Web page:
The Transport Group describes Being Audrey as "the story of Claire Stark, the New York woman who has it all: a beautiful life, marital and social bliss, and a view of Tiffany's from her Fifth Avenue apartment. When calamity strikes and her fairytale world threatens to collapse, Claire seeks refuge in her imagination, where she embarks on a hilarious, romantic adventure inspired by the films of her heroine, Audrey Hepburn. As Hepburn's character in the classic films Roman Holiday, Funny Face, Love in the Afternoon, Sabrina, and Breakfast at Tiffany's, Claire's fantastical escape appears complete until she must confront the reality of what she stands to lose."
Being Audrey occurs in a hospital although the play's main character, Claire, imagines famous scenes pulled from her favorite classic Hepburn movies. There is little scenery for this production. A gurney, some limited hospital machinery, and curtains are the only scenic items on stage. Sound and lighting design become necessary to provide a sense of place and life beyond the actors, since the physical scenery is limited.
This production is in my portfolio as an example of how I use the internet, web design, and web delivered media to communicate with the director and other designers. During the weeks of pre-production design work, I posted mockups of potential elements of sound for Being Audrey on this page for the production team to review. In some instances, one will see I provided two or more choices of a particular element for the director to choose from. This page facilitated conversation between me and the director, as well as the sound installation crew, technical director, and other designers. This method proved useful, given that I was working from Virginia with artists located in New York City. The descriptions underneath each audio example have been purposefully left in the same state as originally presented.
This cue includes a ship horn borrowed from the Sabrina movie, a ship cutting through water, and seagulls. Later in this mockup, the engine room becomes more present followed by a breakdown of the engine and two loud explosions. Next is the sound of the ship sinking, followed by two people jumping off the ship into water. They both go under water for a brief second and when they come back to the surface there is only the sound of gentle waves slowly fading.
This sequence illustrates the elevator's role in the script. First, the doors close leaving the listener with the internal fan noise within the elevator and no elevator movement. Next, a ding signifies the doors opening revealing a hospital ambiance. Then, the doors close, the elevator ascends, the doors open, and another floor of the hospital is heard. Finally the doors close, the elevator ascends, dings, the doors open, and the listener is left with the sounds of an operating room.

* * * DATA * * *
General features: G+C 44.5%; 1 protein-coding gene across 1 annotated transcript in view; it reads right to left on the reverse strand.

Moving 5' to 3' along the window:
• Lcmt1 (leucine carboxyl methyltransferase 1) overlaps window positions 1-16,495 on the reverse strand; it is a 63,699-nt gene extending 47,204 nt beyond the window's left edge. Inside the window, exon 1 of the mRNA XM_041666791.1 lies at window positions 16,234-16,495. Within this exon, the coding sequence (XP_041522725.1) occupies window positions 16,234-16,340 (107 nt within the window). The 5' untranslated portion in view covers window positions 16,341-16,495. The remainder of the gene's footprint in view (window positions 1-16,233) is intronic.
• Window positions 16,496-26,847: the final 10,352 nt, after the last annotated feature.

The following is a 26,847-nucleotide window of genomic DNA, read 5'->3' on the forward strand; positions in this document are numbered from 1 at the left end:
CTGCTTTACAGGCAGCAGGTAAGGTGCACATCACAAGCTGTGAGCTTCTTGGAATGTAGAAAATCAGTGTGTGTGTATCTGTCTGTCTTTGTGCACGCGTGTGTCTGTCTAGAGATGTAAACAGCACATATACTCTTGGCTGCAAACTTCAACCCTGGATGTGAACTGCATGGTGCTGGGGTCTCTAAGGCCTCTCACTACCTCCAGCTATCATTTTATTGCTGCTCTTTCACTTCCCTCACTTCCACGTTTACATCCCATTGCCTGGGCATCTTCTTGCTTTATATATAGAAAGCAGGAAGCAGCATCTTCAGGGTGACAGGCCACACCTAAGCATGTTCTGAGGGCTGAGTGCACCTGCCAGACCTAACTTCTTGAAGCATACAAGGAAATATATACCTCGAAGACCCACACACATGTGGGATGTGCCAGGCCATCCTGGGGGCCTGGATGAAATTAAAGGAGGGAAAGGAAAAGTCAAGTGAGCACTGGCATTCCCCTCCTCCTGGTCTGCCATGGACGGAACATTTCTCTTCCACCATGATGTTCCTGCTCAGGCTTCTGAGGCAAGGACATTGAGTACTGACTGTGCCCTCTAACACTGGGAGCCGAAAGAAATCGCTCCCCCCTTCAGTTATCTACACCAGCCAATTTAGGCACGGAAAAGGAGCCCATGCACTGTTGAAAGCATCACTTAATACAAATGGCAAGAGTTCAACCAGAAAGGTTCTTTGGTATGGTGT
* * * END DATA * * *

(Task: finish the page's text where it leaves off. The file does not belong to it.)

This mockup illustrates how the taxi cues work. First, the sound of a taxi is heard making a quick stop. Next the taxi door opens, followed by the door closing from the interior perspective of the taxi. Next is the interior perspective of the taxi idling followed by the sound of the taxi rushing off. The taxi then swerves through the park. Finally, the taxi "hops" back on the road and screeches to a halt.
This sequence is a Vespa ride from the perspective of the rider. A series of cues are strung together for this mockup. The first cue is the sound of turning the Vespa on, revving it, then riding off. The second cue is a European police siren. The third is the sound of the Vespa swerving to avoid hitting a group of nuns (referencing dialogue in the script). Added to this are screaming nuns with a Doppler effect. The final cue is a really loud rev of the engine and the sound of the Vespa sliding to a halt.
This environment is for the party scene in sequence 6, page 73. Extra cues can be added to this for cueable laughter, applause, or other general bursts. There are general bursts of crowd noises randomly mixed in.
This piece presents the sound of outdoor ambience near a street cafe. There are multiple layers of Italian "walla" and general nearby traffic noises. City birds are present, including the starlings from the area. The accordion is added to help validate the collage, but it can be removed.
This piece is for sequence 3, page 24. This mockup is modeled after the party from the "tree" scene in Sabrina. Added is a performance of "Isn't It Romantic" to help better place the collage of people sounds. The crowd applauds at the end of the song.
This example is for Sequence 1 of the play. First, the sound of an ambulance arriving is heard, followed by van doors and the sound of the gurney being removed. Next, a gurney is heard as it is hurriedly rolled through the hospital doors, past a waiting area and into the emergency room. There is an interesting contrast between the chaos of the waiting area and the almost quiet atmosphere of the emergency room.
This piece starts on Page 24 after, "you dine with the King" and continues until the outdoor party noises are heard at the top of Sequence 3. These sounds will fade in at that point. The machinery in this mockup speeds up over time, and the effect is that Claire is overwhelmed enough to slip back into an Audrey movie.
Here is an example of an EKG going into a flat line sound. Also, these sounds, without the flatline, will comprise the general sound of the hospital when it is heard within the play. The opening hospital scene will also include more voices, sirens, and general mayhem.